PGN: So on to less-damaging things I hope: When did you get started in the arts? AM: I did theater in high school, I was the co-president of the drama club, I was in band and in the chorus. It all kind of stuck with me.
PGN: Do you remember your first role? AM: I was a late bloomer compared to you: My first role was in the eighth grade. I was Uncle something or other in the show “Mame.” I had four bars of a solo to sing and I loved it.
PGN: What was your first impression of Philadelphia? AM: OK, so I moved here with a friend of mine. We got separate places, but we both moved from upstate New York together. The first time we went apartment hunting, we went to a Realtor who gave us a list of addresses that he said were all located in Center City. In reality, we were in deep South Philly — and not in the best parts. A very young child flashed us a gang symbol — it wasn’t cute.
PGN: So now that you’re here, what’s your day job? AM: I produce events and shows, including the monthly comedy show, Camp Tabu. I also blog for Steve McCann and Philly Gay Calendar. I do a lot of pop-culture stuff. I got to interview Mondo Guerro from “Project Runway” and I do movie reviews, current events, etc. This year, I also produced Philadelphia’s first queer comedy festival and I’m happy to say it was a great success.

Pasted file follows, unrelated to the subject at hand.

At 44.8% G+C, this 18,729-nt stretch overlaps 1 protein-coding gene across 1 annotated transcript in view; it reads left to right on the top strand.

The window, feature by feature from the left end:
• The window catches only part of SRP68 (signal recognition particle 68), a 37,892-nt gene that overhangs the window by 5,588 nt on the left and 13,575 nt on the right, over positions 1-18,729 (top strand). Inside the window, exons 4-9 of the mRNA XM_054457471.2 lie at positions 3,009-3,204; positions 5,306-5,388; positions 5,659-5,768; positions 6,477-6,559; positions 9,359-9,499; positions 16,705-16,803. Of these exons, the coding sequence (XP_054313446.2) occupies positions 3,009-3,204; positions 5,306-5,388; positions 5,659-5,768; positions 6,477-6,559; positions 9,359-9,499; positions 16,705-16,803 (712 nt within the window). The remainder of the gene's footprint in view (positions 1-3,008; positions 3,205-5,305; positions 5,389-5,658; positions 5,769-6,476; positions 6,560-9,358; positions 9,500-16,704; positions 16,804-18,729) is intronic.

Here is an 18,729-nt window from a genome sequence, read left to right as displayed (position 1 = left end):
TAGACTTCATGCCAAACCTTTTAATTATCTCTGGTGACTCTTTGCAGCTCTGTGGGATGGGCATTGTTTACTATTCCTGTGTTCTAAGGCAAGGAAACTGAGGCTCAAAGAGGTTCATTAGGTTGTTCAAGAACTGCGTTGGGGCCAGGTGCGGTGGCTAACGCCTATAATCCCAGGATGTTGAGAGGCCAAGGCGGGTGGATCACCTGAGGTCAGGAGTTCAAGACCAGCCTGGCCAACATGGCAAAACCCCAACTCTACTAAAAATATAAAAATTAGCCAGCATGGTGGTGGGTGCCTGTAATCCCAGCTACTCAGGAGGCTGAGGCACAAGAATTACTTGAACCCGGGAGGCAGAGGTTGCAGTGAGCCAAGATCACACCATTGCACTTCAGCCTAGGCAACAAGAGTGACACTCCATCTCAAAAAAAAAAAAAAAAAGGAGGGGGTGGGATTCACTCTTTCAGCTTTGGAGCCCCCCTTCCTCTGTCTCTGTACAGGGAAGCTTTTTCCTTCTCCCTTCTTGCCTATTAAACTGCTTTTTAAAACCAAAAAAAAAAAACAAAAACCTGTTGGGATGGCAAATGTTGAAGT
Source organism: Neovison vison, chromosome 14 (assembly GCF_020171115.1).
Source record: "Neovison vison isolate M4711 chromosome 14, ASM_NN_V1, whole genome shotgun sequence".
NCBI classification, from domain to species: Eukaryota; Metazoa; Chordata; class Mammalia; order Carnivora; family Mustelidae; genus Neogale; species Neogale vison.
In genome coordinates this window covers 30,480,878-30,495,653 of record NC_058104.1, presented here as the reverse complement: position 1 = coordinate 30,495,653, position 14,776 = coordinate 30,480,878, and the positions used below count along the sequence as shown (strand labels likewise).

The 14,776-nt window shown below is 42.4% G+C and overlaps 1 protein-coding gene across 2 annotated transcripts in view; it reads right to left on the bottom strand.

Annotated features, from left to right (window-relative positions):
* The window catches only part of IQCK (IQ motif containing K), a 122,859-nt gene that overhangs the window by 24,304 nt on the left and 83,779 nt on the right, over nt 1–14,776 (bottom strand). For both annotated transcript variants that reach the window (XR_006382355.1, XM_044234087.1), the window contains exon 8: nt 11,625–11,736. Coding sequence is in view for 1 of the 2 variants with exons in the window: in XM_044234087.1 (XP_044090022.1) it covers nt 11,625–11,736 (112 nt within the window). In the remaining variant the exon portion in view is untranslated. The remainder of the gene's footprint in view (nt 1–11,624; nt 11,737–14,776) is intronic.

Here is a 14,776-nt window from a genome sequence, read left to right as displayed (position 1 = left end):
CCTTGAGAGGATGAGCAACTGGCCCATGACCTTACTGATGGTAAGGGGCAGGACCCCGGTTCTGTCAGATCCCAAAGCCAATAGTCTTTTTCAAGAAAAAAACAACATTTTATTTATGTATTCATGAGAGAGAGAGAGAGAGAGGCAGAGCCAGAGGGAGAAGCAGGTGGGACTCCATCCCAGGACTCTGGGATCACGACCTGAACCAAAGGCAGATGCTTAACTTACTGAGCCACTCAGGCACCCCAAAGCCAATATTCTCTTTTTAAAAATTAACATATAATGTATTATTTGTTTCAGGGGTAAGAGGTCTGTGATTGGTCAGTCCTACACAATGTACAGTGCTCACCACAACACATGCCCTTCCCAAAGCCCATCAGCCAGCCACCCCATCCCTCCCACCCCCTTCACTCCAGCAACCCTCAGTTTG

PGN: How did you get started doing stand-up? AM: I went to the American Musical and Dramatic Academy right out of high school and that didn’t work out. I was too young, there was too much going on in New York City for an 18-year-old, so I moved back home and lived in my mom’s basement. Then I went to community college in upstate New York before going to the University of the Arts. I finished UA in 2007 and I originally planned to do movies. I realized quickly that to make a movie, you need a lot of money. I mean tons. Which I didn’t have. But stand-up comedy was free. I figured, well, I can do this and I don’t need to buy anything, I don’t need to hire a crew, I can just do it. I got my official start at Philadelphia’s Gayborhood Games in 2009. I was competing to be the funniest guy for six blocks but I lost. I lost again in 2010 and 2011 and became the undisputed Susan Lucci of the Gayborhood Games.
PGN: What was your worst moment on stage? AM: I went to New York City, I’d emailed this openly gay comedian, Brad Loekle, who does a weekly show, “Electroshock,” at a bar called Therapy. I went to the show and he was nice enough to give me some stage time. It wasn’t terrible — nobody booed or pulled me off stage with a hook — but no one did anything but talk amongst themselves. No reaction to me at all: In my head, I could hear crickets. They were having a good time, but it had nothing to do with what I was doing onstage.